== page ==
This year I am taking part in Invisible Illness Week, which is raising the profiles of those living with an invisible illness / condition during the 28th September until the 4th October 2015.
30 Things About My Invisible Illness You May Not Know
1. The illness I live with is:
Oh where to start! Initially I was diagnosed with Postural Orthostatic Tachycardia Syndrome but that was changed to Severe Autonomic Nervous System Dysfunction (Dysautonomia). In the same year 2011 I was diagnosed with Ehlers Danlos Syndrome Type 3 – Hypermobility. I also have the skin condition Hidradenitis Suppurativa, Eczema, Arthritis, Meniere’s Disease, Ptosis of unknown origin (some doctors think it is Myasthenia Gravis) and currently I am dealing with the symptoms of raised Prolactin.
2. I was diagnosed with it in the year:
Well the first concrete diagnosis of EDS (Ehlers Danlos Syndrome) and PoTs came in 2011. Since then I have been collecting conditions. The ptosis first started in January 2007.
3. But I have had symptoms since:
Birth really. As a baby I had excessive thirst, as a child I had “growing pains” which was EDS and I have always had very low blood pressure etc.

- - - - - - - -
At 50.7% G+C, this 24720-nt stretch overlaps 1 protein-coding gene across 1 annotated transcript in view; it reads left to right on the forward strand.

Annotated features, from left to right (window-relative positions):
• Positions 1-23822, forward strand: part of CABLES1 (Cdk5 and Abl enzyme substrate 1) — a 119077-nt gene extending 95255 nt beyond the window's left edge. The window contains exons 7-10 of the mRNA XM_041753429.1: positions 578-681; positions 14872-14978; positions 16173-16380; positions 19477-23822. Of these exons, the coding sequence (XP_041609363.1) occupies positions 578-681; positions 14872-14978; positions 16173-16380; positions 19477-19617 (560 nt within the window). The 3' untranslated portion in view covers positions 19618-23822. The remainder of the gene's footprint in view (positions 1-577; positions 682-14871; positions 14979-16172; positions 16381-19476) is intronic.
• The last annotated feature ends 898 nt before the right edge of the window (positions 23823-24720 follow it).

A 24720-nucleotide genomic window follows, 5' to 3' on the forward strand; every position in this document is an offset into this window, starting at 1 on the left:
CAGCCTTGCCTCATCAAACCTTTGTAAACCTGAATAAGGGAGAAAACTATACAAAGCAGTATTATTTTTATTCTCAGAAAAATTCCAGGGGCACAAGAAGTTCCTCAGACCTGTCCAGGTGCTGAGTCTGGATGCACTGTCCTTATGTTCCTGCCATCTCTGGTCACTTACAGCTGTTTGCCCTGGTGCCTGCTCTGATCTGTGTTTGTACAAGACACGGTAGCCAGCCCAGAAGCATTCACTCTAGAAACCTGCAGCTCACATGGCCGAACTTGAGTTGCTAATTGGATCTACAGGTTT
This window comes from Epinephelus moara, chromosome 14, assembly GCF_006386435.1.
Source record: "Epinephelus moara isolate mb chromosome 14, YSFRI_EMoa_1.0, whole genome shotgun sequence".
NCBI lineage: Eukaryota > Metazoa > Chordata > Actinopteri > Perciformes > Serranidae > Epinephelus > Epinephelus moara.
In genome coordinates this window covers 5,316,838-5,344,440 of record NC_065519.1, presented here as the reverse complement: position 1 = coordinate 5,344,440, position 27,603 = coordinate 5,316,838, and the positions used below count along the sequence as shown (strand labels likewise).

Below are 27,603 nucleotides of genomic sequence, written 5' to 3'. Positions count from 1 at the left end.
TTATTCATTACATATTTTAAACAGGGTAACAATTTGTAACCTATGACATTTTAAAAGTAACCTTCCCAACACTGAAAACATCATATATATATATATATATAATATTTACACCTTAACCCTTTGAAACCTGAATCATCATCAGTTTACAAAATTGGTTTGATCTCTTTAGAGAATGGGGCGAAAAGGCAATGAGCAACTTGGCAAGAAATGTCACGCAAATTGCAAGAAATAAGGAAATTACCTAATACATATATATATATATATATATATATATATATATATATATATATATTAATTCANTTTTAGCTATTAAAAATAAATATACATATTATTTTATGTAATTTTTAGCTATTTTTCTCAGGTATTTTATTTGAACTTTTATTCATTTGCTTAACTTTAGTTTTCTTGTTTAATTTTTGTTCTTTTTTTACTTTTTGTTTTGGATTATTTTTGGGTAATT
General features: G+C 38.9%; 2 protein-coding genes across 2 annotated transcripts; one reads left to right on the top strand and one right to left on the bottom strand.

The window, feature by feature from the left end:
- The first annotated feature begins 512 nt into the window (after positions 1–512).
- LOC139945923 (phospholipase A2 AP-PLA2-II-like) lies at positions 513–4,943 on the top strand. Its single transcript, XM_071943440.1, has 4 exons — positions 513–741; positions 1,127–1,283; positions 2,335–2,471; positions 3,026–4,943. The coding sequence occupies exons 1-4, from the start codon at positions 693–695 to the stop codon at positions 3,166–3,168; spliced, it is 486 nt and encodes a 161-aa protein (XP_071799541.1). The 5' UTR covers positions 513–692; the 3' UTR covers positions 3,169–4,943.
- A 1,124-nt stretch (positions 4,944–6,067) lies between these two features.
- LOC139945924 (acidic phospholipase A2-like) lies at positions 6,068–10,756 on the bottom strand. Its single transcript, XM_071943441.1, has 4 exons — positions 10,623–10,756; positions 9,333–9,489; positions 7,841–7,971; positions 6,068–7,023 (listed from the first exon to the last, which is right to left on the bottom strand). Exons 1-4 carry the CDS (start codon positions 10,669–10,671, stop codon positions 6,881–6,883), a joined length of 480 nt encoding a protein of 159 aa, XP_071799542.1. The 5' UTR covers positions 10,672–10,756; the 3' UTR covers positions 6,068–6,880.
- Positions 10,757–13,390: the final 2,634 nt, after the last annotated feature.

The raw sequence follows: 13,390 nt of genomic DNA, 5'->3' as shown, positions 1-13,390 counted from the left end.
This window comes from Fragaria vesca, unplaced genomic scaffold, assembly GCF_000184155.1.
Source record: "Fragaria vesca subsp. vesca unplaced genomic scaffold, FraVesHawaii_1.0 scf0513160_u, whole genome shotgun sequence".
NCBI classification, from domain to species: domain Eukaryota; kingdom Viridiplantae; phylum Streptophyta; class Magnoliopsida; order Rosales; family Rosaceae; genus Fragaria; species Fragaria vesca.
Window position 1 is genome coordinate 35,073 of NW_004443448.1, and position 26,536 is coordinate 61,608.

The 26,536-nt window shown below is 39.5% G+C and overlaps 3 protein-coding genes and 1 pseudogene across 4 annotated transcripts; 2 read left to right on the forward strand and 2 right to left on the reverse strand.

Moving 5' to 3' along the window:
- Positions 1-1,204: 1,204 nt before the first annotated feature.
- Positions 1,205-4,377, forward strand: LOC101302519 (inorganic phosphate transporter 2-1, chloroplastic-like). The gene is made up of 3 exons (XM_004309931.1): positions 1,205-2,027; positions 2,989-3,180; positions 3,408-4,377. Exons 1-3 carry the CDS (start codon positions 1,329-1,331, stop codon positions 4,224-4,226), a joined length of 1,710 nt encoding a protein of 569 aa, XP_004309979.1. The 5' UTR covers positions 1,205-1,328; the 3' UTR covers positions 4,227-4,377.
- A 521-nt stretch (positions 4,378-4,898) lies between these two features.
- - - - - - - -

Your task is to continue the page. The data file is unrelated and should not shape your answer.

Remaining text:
4. The biggest adjustment I have had to make is:
Giving up work and also realising that I will never be able to visit some of the places in the world I have longed to see, since I was a child.
5. Most people assume:
There is nothing wrong with me and that I enjoy being a lady of leisure!
6. The hardest part about my mornings are:
The fact that they normally start between 1am – 3am and I am usually struggling to get my pain back under control.
7. My favourite medical TV show is:
I have quite a few House, Greys Anatomy, Critical, 24 Hours in A&E and probably many more. I am a sucker for medical shows.
8. A gadget I couldn’t live without:
That would be a fight to the death between my chromebook which keeps me connected to the outside world and my hair straighteners.
9. The hardest part about the nights are:
They are long. It can be hard to get the balance between getting enough painkillers on board to stop the pain and not taking so much that it interferes with my sleep.
10. Each day I take……. tablets:
I have never been bored enough to count, so I was quite shocked when it came in at 40. That would be a good day and doesn’t include oramorph or any non prescription medications I would take on a bad day.
11. Regarding alternative treatments I:
I have no view either way. As long as they aren’t draining a person’s resources and they help them deal with their condition then it’s entirely up to them. I have tried a few and found either they make no difference or make me worse. Each to their own.
12. If I had to choose between an invisible illness or a visible one I would choose:
I would choose an invisible one. I saw the number psoriasis did on my husband a few years ago when he had a really bad flare up. People treated him like a leper. I would never have the strength to go through that. It is bad enough the raised prolactin is causing me to have spots.
13. Regarding working and career:
I stopped working in 2008 as I was just too sick to manage. I loved my job and it has been one of the hardest things to get my head around as I was left with a feeling that I was utterly useless.